Posted on firstname.lastname@example.org on behalf of John Wiedenheft
In the April 97 issue of BackPacker magazine, there is a small article on survival sacks. These are basically big rectangular bags, waterproof and windproof, which you crawl into for shelter from the elements. The author of the article tested two versions, one by MPI, made out of an aluminized mylar (space blanket type) material, and the other by Coghlan's, made out of 3 mil polyethylene. Both were 3 feet wide by 7 feet long. The author tested both on numerous occasions, simply by crawling into them and attempting to spend the night comfortably under various conditions. I went down to the local building supply house (thanks for the tip Andy!) and found some yellow colored plastic bags, made from 2 mil polyethylene. They had this same size and even larger. (I wish I could find a clear version - then the bag could double as a transpiration still.)
It seems to me that a much improved variant on the survival sack would be to stuff it with leaves prior to crawling into it, like a debris hut. This would add lots of insulation to the sack, in effect creating a large waterproof sleeping bag. Debris huts always have lots of sticks and other stuff that can puncture plastic bags in them. The author of the article did test the bags for toughness by poking toothpicks through them and making 1 inch cuts in them to see if they would tear. The polyethylene bag was much more resistant to tearing, although it was heavier (9.5 oz.) and also a bigger package to carry (6 in x 6 in x 1 in).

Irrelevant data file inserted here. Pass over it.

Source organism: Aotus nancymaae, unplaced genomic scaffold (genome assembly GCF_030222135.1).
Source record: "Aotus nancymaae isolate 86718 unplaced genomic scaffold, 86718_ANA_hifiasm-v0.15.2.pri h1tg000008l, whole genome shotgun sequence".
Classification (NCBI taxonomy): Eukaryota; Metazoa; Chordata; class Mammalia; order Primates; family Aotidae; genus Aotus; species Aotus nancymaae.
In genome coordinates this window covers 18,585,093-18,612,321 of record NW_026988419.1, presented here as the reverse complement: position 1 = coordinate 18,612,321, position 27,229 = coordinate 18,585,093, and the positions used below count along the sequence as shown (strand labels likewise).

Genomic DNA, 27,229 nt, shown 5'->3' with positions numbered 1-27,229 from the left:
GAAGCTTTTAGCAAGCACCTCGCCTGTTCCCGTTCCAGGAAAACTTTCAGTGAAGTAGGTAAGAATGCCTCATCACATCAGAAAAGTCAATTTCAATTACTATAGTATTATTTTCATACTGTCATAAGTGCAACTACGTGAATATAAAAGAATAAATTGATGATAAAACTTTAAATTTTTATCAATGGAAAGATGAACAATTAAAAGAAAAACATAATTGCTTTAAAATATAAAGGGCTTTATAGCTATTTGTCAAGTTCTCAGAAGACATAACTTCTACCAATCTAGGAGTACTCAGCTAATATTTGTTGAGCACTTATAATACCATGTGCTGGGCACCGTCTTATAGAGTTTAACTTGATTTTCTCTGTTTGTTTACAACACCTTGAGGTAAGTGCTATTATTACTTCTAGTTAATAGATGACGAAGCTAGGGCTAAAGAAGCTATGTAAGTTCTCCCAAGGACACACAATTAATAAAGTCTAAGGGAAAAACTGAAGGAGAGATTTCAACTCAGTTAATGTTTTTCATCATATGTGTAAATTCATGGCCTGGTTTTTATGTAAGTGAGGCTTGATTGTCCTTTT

Yesterday I stopped in at a marine emergency supplies store. They specialize in life rafts, flares, water desalinators, strobe beacons, and yes, they even had a solar still kit! On the clearance table there was a "Survival Bag", similar to the two just described, except that the material they were made out of was very tough, like those mailing envelopes that you can't tear open. This Survival Bag also had a hood with a draw string and a zipper to get in through, instead of just being open on the end. I asked them if they could get more of these, but they said no, this one was purchased as part of a life raft/survival package, the life raft had been damaged and they were selling this survival bag from out of the kit.
It is called the ThermoSafe Survival Bag, made by Nauteknik A/S. This company is located in Oslo Norway.